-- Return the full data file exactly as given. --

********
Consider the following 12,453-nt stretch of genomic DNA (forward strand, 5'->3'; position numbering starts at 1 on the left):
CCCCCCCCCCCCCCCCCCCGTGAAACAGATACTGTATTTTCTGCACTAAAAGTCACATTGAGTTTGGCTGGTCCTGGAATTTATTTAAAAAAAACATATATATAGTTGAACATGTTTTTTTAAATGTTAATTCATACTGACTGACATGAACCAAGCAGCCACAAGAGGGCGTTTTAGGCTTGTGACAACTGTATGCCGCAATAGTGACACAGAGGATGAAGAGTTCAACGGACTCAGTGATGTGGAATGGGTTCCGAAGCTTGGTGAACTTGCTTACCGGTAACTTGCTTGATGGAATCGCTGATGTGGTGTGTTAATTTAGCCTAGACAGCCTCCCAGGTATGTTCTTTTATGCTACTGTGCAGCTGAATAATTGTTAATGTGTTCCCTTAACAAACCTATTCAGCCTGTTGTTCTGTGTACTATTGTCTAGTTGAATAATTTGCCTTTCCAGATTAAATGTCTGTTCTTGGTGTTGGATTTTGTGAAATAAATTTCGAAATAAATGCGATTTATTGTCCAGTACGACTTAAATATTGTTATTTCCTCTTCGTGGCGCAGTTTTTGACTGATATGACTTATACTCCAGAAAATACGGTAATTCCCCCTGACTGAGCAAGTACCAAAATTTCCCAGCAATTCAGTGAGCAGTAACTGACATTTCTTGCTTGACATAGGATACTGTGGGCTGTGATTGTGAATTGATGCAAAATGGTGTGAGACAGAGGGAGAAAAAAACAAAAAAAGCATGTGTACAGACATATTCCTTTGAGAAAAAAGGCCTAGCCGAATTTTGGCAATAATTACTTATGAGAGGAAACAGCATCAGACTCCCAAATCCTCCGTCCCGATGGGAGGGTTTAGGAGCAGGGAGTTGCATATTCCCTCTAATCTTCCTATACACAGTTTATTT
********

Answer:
Consider the following 12,453-nt stretch of genomic DNA (forward strand, 5'->3'; position numbering starts at 1 on the left):
CCCCCCCCCCCCCCCCCCCGTGAAACAGATACTGTATTTTCTGCACTAAAAGTCACATTGAGTTTGGCTGGTCCTGGAATTTATTTAAAAAAAACATATATATAGTTGAACATGTTTTTTTAAATGTTAATTCATACTGACTGACATGAACCAAGCAGCCACAAGAGGGCGTTTTAGGCTTGTGACAACTGTATGCCGCAATAGTGACACAGAGGATGAAGAGTTCAACGGACTCAGTGATGTGGAATGGGTTCCGAAGCTTGGTGAACTTGCTTACCGGTAACTTGCTTGATGGAATCGCTGATGTGGTGTGTTAATTTAGCCTAGACAGCCTCCCAGGTATGTTCTTTTATGCTACTGTGCAGCTGAATAATTGTTAATGTGTTCCCTTAACAAACCTATTCAGCCTGTTGTTCTGTGTACTATTGTCTAGTTGAATAATTTGCCTTTCCAGATTAAATGTCTGTTCTTGGTGTTGGATTTTGTGAAATAAATTTCGAAATAAATGCGATTTATTGTCCAGTACGACTTAAATATTGTTATTTCCTCTTCGTGGCGCAGTTTTTGACTGATATGACTTATACTCCAGAAAATACGGTAATTCCCCCTGACTGAGCAAGTACCAAAATTTCCCAGCAATTCAGTGAGCAGTAACTGACATTTCTTGCTTGACATAGGATACTGTGGGCTGTGATTGTGAATTGATGCAAAATGGTGTGAGACAGAGGGAGAAAAAAACAAAAAAAGCATGTGTACAGACATATTCCTTTGAGAAAAAAGGCCTAGCCGAATTTTGGCAATAATTACTTATGAGAGGAAACAGCATCAGACTCCCAAATCCTCCGTCCCGATGGGAGGGTTTAGGAGCAGGGAGTTGCATATTCCCTCTAATCTTCCTATACACAGTTTATTT